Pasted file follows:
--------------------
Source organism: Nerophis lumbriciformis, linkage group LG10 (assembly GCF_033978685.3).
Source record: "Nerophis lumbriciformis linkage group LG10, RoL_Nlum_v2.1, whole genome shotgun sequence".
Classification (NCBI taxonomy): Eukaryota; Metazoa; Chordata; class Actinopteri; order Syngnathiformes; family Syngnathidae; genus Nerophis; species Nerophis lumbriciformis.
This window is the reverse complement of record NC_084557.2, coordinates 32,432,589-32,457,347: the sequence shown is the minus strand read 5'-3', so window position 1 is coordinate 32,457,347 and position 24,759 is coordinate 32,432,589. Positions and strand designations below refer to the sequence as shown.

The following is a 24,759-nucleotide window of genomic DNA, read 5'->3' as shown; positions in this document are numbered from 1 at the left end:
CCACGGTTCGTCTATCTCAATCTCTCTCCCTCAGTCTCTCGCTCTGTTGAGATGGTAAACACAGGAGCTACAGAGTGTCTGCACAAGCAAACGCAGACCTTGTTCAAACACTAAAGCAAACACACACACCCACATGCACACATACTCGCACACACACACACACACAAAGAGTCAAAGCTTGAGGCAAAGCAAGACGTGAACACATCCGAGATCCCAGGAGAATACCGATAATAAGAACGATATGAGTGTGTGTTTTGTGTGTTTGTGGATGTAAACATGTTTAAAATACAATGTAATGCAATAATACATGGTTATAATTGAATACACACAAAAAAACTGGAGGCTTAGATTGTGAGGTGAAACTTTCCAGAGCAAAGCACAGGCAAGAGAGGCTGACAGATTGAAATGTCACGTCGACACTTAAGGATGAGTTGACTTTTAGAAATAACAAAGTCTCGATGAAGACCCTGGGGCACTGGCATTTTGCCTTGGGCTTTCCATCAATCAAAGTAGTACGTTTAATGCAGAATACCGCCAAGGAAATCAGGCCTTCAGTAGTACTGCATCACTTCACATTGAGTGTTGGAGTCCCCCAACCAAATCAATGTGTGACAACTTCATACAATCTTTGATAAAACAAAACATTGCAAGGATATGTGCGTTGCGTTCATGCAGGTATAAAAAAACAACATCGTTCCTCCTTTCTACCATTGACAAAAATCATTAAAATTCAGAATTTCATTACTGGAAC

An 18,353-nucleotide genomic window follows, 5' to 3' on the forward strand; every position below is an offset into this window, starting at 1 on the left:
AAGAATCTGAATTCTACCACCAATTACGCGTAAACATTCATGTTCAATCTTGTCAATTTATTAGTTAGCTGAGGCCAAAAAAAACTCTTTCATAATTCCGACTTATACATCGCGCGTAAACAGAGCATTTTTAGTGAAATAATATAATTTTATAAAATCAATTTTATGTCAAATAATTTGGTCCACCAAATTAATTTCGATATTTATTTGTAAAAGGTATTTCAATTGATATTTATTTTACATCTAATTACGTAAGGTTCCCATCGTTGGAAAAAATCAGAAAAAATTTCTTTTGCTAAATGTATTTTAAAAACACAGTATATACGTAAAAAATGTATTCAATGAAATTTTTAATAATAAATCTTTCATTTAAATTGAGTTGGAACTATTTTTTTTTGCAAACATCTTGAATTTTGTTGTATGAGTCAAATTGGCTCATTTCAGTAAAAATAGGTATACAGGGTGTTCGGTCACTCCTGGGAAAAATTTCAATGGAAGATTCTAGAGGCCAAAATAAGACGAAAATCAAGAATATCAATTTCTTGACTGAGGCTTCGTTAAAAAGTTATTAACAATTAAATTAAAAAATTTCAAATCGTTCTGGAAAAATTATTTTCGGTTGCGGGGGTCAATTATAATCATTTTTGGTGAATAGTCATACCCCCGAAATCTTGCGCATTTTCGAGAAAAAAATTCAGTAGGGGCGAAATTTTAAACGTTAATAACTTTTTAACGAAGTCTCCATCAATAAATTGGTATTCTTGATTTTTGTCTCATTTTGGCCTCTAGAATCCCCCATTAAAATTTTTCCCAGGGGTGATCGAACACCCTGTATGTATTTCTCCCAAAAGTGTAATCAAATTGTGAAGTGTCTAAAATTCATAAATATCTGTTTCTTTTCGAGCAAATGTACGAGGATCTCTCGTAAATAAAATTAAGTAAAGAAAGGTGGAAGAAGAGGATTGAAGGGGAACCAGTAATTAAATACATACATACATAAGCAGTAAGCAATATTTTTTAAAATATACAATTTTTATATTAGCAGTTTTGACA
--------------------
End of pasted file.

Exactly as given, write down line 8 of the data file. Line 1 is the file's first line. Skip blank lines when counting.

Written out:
AAGAATCTGAATTCTACCACCAATTACGCGTAAACATTCATGTTCAATCTTGTCAATTTATTAGTTAGCTGAGGCCAAAAAAAACTCTTTCATAATTCCGACTTATACATCGCGCGTAAACAGAGCATTTTTAGTGAAATAATATAATTTTATAAAATCAATTTTATGTCAAATAATTTGGTCCACCAAATTAATTTCGATATTTATTTGTAAAAGGTATTTCAATTGATATTTATTTTACATCTAATTACGTAAGGTTCCCATCGTTGGAAAAAATCAGAAAAAATTTCTTTTGCTAAATGTATTTTAAAAACACAGTATATACGTAAAAAATGTATTCAATGAAATTTTTAATAATAAATCTTTCATTTAAATTGAGTTGGAACTATTTTTTTTTGCAAACATCTTGAATTTTGTTGTATGAGTCAAATTGGCTCATTTCAGTAAAAATAGGTATACAGGGTGTTCGGTCACTCCTGGGAAAAATTTCAATGGAAGATTCTAGAGGCCAAAATAAGACGAAAATCAAGAATATCAATTTCTTGACTGAGGCTTCGTTAAAAAGTTATTAACAATTAAATTAAAAAATTTCAAATCGTTCTGGAAAAATTATTTTCGGTTGCGGGGGTCAATTATAATCATTTTTGGTGAATAGTCATACCCCCGAAATCTTGCGCATTTTCGAGAAAAAAATTCAGTAGGGGCGAAATTTTAAACGTTAATAACTTTTTAACGAAGTCTCCATCAATAAATTGGTATTCTTGATTTTTGTCTCATTTTGGCCTCTAGAATCCCCCATTAAAATTTTTCCCAGGGGTGATCGAACACCCTGTATGTATTTCTCCCAAAAGTGTAATCAAATTGTGAAGTGTCTAAAATTCATAAATATCTGTTTCTTTTCGAGCAAATGTACGAGGATCTCTCGTAAATAAAATTAAGTAAAGAAAGGTGGAAGAAGAGGATTGAAGGGGAACCAGTAATTAAATACATACATACATAAGCAGTAAGCAATATTTTTTAAAATATACAATTTTTATATTAGCAGTTTTGACA